Content Comparison of Worker Productivity Questionnaires in Arthritis and Musculoskeletal Conditions Using the International Classification of Functioning, Disability, and Health Framework
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Background Worker productivity outcome is essential in examining the rehabilitation of workers with arthritis and other musculoskeletal conditions. There is great variation in the contents of worker productivity questionnaires. The International Classification of Functioning Disability and Health (ICF) offers the possibility to serve as a reference to describe and compare the contents of these questionnaires. Methods A literature review identified published self-report worker productivity questionnaires. All meaningful concepts were identified and linked to the corresponding ICF category according to established rules. Results Eighteen questionnaires were identified which contained a total of 519 meaningful concepts and which were linked to 64 unique 2nd level ICF categories. All questionnaires addressed Activities and Participation, thirteen (72%) addressed Body Functions, seven (39%) addressed Environmental Factors, seven (39%) addressed Personal Factors and only one questionnaire (6%) for Body Structures component. Overall, Work Role Functioning (WRF) questionnaire addressed the most number of different categories while Quantity and Quality method contained only one ICF category. The Rheumatoid Arthritis-Work Instability Scale had the highest number of categories for Body Functions, the Work Activity Limitations Scale and WRF had the most number of categories for Activities and Participation. The Health and Labour Questionnaire had the highest number of categories referring to unpaid work participation. The Health and Work Questionnaire was the only that included contextualization of both Environmental and Personal Factors. Conclusion Self-report worker productivity questionnaires differed largely in their contents. This content analysis study could guide us in selecting an appropriate questionnaire for a specific study question.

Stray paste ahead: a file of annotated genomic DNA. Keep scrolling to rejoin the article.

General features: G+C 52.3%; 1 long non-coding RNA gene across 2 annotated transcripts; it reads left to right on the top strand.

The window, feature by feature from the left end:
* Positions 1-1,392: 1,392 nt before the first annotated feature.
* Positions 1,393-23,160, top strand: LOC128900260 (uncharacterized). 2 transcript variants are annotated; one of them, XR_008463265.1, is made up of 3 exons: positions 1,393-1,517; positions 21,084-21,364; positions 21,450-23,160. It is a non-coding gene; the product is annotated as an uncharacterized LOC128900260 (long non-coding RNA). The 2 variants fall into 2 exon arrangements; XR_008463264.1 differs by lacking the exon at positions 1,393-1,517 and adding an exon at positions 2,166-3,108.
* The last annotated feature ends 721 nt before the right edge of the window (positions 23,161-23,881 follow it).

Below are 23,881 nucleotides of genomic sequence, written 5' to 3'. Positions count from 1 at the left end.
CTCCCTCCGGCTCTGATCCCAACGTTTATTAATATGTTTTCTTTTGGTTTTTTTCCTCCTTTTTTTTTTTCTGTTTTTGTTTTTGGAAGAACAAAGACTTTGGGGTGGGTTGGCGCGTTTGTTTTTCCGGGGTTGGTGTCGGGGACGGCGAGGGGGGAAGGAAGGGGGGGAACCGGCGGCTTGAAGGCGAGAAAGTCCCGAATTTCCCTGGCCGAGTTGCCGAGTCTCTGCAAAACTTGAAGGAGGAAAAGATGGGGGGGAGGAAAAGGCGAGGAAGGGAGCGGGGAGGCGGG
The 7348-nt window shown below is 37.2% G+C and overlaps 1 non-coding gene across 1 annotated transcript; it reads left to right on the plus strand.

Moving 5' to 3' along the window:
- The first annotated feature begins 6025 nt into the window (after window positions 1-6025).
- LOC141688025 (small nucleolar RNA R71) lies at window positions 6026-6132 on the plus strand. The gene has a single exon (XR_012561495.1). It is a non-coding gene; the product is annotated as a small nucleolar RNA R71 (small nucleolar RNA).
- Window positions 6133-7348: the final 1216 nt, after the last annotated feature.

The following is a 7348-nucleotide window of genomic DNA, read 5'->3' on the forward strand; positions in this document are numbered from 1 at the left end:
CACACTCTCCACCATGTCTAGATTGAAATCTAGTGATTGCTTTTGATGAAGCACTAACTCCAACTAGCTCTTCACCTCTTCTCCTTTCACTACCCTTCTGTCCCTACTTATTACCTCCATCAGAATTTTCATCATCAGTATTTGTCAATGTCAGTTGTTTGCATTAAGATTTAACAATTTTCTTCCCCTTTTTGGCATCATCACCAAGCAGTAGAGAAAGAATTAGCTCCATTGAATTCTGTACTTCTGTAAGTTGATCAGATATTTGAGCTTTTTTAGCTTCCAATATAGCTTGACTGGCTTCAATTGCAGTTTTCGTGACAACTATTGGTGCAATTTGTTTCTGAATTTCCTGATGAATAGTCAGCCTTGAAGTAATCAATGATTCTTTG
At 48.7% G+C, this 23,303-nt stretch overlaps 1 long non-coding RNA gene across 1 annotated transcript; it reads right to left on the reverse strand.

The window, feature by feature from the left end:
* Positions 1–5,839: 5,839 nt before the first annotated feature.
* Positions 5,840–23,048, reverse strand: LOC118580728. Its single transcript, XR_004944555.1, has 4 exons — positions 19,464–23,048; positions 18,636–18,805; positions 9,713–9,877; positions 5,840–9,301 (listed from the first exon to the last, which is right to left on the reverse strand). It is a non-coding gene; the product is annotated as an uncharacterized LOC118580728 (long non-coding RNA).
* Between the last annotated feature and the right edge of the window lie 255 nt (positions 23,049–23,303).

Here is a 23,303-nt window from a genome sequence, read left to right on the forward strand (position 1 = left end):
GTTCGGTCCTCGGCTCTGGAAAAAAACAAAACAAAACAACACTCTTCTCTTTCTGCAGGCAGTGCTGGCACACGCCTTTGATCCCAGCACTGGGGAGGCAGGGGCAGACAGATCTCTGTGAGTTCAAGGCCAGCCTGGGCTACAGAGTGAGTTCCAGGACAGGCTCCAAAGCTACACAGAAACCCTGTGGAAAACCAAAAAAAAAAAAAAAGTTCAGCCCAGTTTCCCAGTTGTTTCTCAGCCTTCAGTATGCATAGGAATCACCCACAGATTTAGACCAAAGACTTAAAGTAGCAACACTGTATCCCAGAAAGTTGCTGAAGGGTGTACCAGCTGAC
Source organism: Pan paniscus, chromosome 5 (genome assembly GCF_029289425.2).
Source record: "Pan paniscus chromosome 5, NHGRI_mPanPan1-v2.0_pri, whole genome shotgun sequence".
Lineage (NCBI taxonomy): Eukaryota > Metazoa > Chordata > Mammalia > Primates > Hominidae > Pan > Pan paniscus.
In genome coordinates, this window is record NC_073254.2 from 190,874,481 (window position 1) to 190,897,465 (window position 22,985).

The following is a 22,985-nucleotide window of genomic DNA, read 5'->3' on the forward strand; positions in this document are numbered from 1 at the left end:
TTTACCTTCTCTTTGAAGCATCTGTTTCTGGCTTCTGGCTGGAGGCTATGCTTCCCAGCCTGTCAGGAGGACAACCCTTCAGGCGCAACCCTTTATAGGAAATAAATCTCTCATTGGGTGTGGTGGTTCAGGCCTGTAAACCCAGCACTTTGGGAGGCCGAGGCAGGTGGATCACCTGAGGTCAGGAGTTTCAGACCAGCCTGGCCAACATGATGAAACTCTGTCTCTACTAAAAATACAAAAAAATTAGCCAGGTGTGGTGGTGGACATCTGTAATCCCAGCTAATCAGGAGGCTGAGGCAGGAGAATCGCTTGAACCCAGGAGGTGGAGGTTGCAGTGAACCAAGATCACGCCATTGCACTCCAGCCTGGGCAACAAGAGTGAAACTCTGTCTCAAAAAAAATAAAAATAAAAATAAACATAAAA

KeywordsOutcomes assessment Work Questionnaires Arthritis Absenteeism Presenteeism
We would like to thank the ICF Research Branch for the kind support, Edda Amman who assisted in the linking process, and Barbara Kollerits who provided statistical support and also assisted in linking. Special thanks to OMERACT, collaborators of this study, questionnaire developers and their support staff, and Brittany Norton for providing assistance in preparing the manuscript.
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